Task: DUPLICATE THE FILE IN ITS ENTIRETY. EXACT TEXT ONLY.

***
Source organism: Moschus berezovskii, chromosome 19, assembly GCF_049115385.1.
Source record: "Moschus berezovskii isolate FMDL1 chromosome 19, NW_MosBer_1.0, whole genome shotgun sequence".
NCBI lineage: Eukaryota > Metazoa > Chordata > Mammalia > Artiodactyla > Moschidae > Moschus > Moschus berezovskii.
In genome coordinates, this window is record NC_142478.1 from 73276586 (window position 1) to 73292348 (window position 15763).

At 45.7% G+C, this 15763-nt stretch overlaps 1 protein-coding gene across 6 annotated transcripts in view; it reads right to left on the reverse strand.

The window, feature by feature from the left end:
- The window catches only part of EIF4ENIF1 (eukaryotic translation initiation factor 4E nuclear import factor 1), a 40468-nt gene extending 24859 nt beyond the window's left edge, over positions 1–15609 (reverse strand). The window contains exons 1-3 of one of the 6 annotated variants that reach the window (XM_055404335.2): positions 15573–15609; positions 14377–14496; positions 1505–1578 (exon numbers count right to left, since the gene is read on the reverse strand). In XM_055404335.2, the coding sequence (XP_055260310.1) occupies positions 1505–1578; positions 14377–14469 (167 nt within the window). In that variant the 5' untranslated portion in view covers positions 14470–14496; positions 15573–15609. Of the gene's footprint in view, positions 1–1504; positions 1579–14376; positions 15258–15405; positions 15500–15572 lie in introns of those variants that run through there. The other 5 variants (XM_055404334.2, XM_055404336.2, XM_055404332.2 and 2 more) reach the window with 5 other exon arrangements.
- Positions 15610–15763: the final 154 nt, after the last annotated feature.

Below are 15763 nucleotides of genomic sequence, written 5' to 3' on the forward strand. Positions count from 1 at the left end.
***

Source organism: Moschus berezovskii, chromosome 19, assembly GCF_049115385.1.
Source record: "Moschus berezovskii isolate FMDL1 chromosome 19, NW_MosBer_1.0, whole genome shotgun sequence".
NCBI lineage: Eukaryota > Metazoa > Chordata > Mammalia > Artiodactyla > Moschidae > Moschus > Moschus berezovskii.
In genome coordinates, this window is record NC_142478.1 from 73276586 (window position 1) to 73292348 (window position 15763).

At 45.7% G+C, this 15763-nt stretch overlaps 1 protein-coding gene across 6 annotated transcripts in view; it reads right to left on the reverse strand.

The window, feature by feature from the left end:
- The window catches only part of EIF4ENIF1 (eukaryotic translation initiation factor 4E nuclear import factor 1), a 40468-nt gene extending 24859 nt beyond the window's left edge, over positions 1–15609 (reverse strand). The window contains exons 1-3 of one of the 6 annotated variants that reach the window (XM_055404335.2): positions 15573–15609; positions 14377–14496; positions 1505–1578 (exon numbers count right to left, since the gene is read on the reverse strand). In XM_055404335.2, the coding sequence (XP_055260310.1) occupies positions 1505–1578; positions 14377–14469 (167 nt within the window). In that variant the 5' untranslated portion in view covers positions 14470–14496; positions 15573–15609. Of the gene's footprint in view, positions 1–1504; positions 1579–14376; positions 15258–15405; positions 15500–15572 lie in introns of those variants that run through there. The other 5 variants (XM_055404334.2, XM_055404336.2, XM_055404332.2 and 2 more) reach the window with 5 other exon arrangements.
- Positions 15610–15763: the final 154 nt, after the last annotated feature.

Below are 15763 nucleotides of genomic sequence, written 5' to 3' on the forward strand. Positions count from 1 at the left end.